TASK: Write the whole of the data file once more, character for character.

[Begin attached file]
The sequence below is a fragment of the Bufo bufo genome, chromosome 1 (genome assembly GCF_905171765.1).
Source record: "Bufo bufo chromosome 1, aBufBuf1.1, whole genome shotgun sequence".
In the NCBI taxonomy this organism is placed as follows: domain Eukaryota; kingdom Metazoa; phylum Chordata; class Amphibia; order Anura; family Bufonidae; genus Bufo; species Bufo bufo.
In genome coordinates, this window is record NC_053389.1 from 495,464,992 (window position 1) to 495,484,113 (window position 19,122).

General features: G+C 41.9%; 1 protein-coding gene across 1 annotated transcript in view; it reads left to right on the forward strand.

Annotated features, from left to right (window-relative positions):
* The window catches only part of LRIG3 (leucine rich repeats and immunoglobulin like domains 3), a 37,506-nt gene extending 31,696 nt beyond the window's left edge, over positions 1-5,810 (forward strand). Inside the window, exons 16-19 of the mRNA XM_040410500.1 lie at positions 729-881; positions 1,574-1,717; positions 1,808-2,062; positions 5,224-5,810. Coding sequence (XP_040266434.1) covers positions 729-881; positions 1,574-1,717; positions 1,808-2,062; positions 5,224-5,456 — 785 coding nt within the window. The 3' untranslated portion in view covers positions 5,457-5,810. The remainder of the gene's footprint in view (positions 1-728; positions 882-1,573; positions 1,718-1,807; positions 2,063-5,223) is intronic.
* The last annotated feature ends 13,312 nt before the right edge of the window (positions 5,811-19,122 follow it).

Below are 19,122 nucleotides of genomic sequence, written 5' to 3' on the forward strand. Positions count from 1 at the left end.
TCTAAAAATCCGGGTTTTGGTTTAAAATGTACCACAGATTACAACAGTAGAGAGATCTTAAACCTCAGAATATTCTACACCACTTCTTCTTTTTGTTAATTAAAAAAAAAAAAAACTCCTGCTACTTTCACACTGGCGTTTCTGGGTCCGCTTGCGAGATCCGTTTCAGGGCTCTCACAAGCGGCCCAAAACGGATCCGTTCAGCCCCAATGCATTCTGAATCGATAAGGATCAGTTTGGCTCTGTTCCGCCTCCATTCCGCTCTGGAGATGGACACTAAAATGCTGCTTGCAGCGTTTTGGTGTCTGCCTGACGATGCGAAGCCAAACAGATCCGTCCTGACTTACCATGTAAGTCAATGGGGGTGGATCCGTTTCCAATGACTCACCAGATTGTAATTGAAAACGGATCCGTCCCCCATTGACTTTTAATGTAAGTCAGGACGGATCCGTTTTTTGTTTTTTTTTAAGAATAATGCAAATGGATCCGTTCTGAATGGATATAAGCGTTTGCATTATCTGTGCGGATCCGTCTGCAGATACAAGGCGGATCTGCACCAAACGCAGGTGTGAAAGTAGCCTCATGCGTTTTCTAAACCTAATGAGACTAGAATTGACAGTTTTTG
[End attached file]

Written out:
The sequence below is a fragment of the Bufo bufo genome, chromosome 1 (genome assembly GCF_905171765.1).
Source record: "Bufo bufo chromosome 1, aBufBuf1.1, whole genome shotgun sequence".
In the NCBI taxonomy this organism is placed as follows: domain Eukaryota; kingdom Metazoa; phylum Chordata; class Amphibia; order Anura; family Bufonidae; genus Bufo; species Bufo bufo.
In genome coordinates, this window is record NC_053389.1 from 495,464,992 (window position 1) to 495,484,113 (window position 19,122).

General features: G+C 41.9%; 1 protein-coding gene across 1 annotated transcript in view; it reads left to right on the forward strand.

Annotated features, from left to right (window-relative positions):
* The window catches only part of LRIG3 (leucine rich repeats and immunoglobulin like domains 3), a 37,506-nt gene extending 31,696 nt beyond the window's left edge, over positions 1-5,810 (forward strand). Inside the window, exons 16-19 of the mRNA XM_040410500.1 lie at positions 729-881; positions 1,574-1,717; positions 1,808-2,062; positions 5,224-5,810. Coding sequence (XP_040266434.1) covers positions 729-881; positions 1,574-1,717; positions 1,808-2,062; positions 5,224-5,456 — 785 coding nt within the window. The 3' untranslated portion in view covers positions 5,457-5,810. The remainder of the gene's footprint in view (positions 1-728; positions 882-1,573; positions 1,718-1,807; positions 2,063-5,223) is intronic.
* The last annotated feature ends 13,312 nt before the right edge of the window (positions 5,811-19,122 follow it).

Below are 19,122 nucleotides of genomic sequence, written 5' to 3' on the forward strand. Positions count from 1 at the left end.
TCTAAAAATCCGGGTTTTGGTTTAAAATGTACCACAGATTACAACAGTAGAGAGATCTTAAACCTCAGAATATTCTACACCACTTCTTCTTTTTGTTAATTAAAAAAAAAAAAAACTCCTGCTACTTTCACACTGGCGTTTCTGGGTCCGCTTGCGAGATCCGTTTCAGGGCTCTCACAAGCGGCCCAAAACGGATCCGTTCAGCCCCAATGCATTCTGAATCGATAAGGATCAGTTTGGCTCTGTTCCGCCTCCATTCCGCTCTGGAGATGGACACTAAAATGCTGCTTGCAGCGTTTTGGTGTCTGCCTGACGATGCGAAGCCAAACAGATCCGTCCTGACTTACCATGTAAGTCAATGGGGGTGGATCCGTTTCCAATGACTCACCAGATTGTAATTGAAAACGGATCCGTCCCCCATTGACTTTTAATGTAAGTCAGGACGGATCCGTTTTTTGTTTTTTTTTAAGAATAATGCAAATGGATCCGTTCTGAATGGATATAAGCGTTTGCATTATCTGTGCGGATCCGTCTGCAGATACAAGGCGGATCTGCACCAAACGCAGGTGTGAAAGTAGCCTCATGCGTTTTCTAAACCTAATGAGACTAGAATTGACAGTTTTTG